PC maker Lenovo hopes to give IT managers a helping hand with encrypted hard drive systems after announcing a new password management tool.
Called Hardware Password Manager, the tool is designed to allow system administrators to manage and reset staff passwords with all brands of hard drives, including those that have full disk encryption. A demonstration of the product can be seen here on YouTube.
Encrypting hard drives is often used as a way to protect confidential data, but when a password is lost (if the employee is made redundant for example) or is forgotten, administrators are often unable to decrypt the data and have to "burn the hardware".
Lenovo cited a Gartner study that found that helpdesk related calls, including password resets, can cost companies up to $18 (£12.35) per call, which can add up quickly across a large organisation. It also found that 30 percent of the total call load for multipurpose help desk calls are password related and that password management can help reduce that volume by 70 percent.
The Lenovo tool has remote management capabilities built in, so even if the machine is outside the corporate VPN, IT administrators can easily deploy, remotely manage and reset the hard drive passwords of any staff member.
Essentially, the tool allows the IT department to create an administrative user ID and hardware password within a "vault" in the PC's BIOS. The IT personnel can then deploy the PC or remotely send the installation package to a staff member's PC when he is out in the field.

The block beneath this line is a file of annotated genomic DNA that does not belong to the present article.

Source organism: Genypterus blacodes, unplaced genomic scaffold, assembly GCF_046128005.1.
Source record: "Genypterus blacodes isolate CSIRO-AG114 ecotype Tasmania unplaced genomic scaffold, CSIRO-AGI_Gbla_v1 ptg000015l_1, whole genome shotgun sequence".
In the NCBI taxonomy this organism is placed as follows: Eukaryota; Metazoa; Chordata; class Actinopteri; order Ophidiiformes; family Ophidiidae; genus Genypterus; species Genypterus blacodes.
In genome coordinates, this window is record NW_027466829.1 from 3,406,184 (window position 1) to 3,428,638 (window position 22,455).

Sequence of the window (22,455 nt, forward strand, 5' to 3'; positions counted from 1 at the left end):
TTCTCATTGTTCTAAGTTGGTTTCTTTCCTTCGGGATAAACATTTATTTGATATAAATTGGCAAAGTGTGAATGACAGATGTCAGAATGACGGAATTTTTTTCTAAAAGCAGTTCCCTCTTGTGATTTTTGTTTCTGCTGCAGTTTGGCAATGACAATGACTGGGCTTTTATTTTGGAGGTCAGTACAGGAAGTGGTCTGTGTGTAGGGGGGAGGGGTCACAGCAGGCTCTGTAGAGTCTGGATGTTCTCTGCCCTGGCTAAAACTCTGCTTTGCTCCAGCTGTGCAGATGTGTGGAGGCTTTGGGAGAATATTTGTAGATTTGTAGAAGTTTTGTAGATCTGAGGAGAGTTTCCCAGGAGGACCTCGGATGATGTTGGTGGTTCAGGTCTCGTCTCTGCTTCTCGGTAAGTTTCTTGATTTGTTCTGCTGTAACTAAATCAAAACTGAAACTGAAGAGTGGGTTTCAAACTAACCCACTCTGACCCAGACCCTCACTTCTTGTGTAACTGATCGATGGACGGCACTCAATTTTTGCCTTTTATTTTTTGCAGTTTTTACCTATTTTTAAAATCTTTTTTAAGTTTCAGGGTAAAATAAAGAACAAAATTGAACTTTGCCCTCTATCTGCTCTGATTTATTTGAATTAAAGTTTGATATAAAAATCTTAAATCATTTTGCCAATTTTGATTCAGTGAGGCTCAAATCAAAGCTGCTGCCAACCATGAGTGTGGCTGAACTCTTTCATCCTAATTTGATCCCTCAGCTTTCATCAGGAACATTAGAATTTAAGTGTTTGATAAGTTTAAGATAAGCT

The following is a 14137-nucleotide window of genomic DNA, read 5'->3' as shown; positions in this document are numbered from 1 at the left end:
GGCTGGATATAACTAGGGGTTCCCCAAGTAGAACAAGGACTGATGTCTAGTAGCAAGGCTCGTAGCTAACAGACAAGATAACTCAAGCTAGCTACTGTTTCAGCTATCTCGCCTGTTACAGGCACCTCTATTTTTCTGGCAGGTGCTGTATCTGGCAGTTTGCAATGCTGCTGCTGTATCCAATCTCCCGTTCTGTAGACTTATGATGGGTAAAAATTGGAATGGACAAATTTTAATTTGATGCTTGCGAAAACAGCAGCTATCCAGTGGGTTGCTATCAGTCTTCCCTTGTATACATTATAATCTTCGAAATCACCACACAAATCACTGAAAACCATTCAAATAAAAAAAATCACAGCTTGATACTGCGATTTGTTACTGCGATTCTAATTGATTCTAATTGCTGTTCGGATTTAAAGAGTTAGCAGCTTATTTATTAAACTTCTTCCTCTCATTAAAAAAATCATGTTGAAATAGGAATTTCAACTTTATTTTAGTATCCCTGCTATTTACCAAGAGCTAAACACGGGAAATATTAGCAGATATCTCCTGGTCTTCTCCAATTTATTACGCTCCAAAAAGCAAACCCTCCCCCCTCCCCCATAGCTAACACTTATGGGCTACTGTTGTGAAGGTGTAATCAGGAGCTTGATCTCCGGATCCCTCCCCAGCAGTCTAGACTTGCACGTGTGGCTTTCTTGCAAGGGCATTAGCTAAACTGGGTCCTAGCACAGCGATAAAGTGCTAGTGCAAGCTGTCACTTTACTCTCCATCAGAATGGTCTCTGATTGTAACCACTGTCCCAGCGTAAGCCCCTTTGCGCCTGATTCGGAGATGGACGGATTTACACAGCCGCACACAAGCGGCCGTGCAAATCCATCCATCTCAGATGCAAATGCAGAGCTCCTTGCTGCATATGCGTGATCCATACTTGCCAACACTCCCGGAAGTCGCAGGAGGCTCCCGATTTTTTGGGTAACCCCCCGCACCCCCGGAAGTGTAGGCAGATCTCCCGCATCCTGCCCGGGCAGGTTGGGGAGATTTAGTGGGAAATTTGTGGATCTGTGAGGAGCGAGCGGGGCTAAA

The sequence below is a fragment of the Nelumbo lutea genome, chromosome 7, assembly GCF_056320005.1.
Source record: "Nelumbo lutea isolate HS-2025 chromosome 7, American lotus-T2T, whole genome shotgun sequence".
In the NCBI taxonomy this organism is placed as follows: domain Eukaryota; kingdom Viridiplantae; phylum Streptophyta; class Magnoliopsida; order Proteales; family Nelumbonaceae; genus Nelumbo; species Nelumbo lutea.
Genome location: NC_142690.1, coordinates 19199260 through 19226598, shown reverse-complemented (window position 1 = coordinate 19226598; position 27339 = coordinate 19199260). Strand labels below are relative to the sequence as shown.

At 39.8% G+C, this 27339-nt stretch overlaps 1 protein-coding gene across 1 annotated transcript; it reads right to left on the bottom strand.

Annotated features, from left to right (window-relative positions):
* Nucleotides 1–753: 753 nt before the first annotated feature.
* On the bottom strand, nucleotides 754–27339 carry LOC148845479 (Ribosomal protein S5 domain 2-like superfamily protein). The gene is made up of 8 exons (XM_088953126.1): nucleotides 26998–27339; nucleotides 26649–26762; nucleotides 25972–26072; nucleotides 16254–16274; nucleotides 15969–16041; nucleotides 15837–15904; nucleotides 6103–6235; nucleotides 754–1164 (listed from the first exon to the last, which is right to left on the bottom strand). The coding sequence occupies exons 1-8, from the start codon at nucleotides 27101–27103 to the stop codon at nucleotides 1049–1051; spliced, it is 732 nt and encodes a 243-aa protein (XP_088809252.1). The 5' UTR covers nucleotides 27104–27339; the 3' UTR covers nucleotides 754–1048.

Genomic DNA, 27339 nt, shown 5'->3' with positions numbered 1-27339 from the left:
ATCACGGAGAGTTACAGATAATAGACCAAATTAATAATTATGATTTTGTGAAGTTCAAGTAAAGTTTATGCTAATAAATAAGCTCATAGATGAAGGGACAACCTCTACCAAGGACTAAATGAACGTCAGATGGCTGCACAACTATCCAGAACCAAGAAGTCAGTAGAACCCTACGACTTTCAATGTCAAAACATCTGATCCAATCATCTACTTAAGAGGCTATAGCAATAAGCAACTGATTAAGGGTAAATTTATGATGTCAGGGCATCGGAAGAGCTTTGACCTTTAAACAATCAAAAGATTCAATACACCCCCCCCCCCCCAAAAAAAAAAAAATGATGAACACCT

When the staff member turns his PC on, he will choose a unique user ID and password to access the PC's hard drive. Similarly, when the employee enters his user ID and password, it will also unlock the fully encrypted hard drive. This ID and password could be the employee's Windows Domain user ID and password.
But if the staff member forgets or loses their password, there are a number of recovery methods. He can either log onto the company's intranet through a wired connection, and using his intranet credentials, re-enroll a new password. He can also be given access by the IT administrator to an emergency account already created in the BIOS vault in the PC (just for this purpose).
Finally, he can also bypass the prompt for the Hardware Password Manager and enter the real hardware passwords (provided by the IT dept). Then the helpdesk can simply deregister the old "vault" remotely to allow the user to re-enroll a new ID and password.
Lenovo says that the Hardware Password Manager also allows for the central management of the BIOS Supervisor password, which allows the IT department to control the configuration of the BIOS settings of all its PC assets.
"Encrypting drives offer state of the art protection for PC data, but companies everywhere previously had difficulty managing them," said Peter Schrady, vice president and general manager, Enterprise, Software and Peripherals, Lenovo, in a statement.
"Lenovo's new Hardware Password Manager product provides an easy tool to reset passwords by remote control, including full-encryption drives," he said. "This is the world's only solution to centrally manage all available brands of fully encrypting drives. The fact that it can also utilise our fingerprint reader to access encrypted drives makes it even better."
The tool is expected to be available in early May and there is no word on pricing yet. Lenovo says it will work on "many Lenovo Think-branded laptops and desktops." Specifically, it says that Lenovo's ThinkPad X301, X200, X200s, X200 Tablet, T500, T400, R500, R400, W700, W700ds and ThinkCentre M58/M58p desktop will support the technology.
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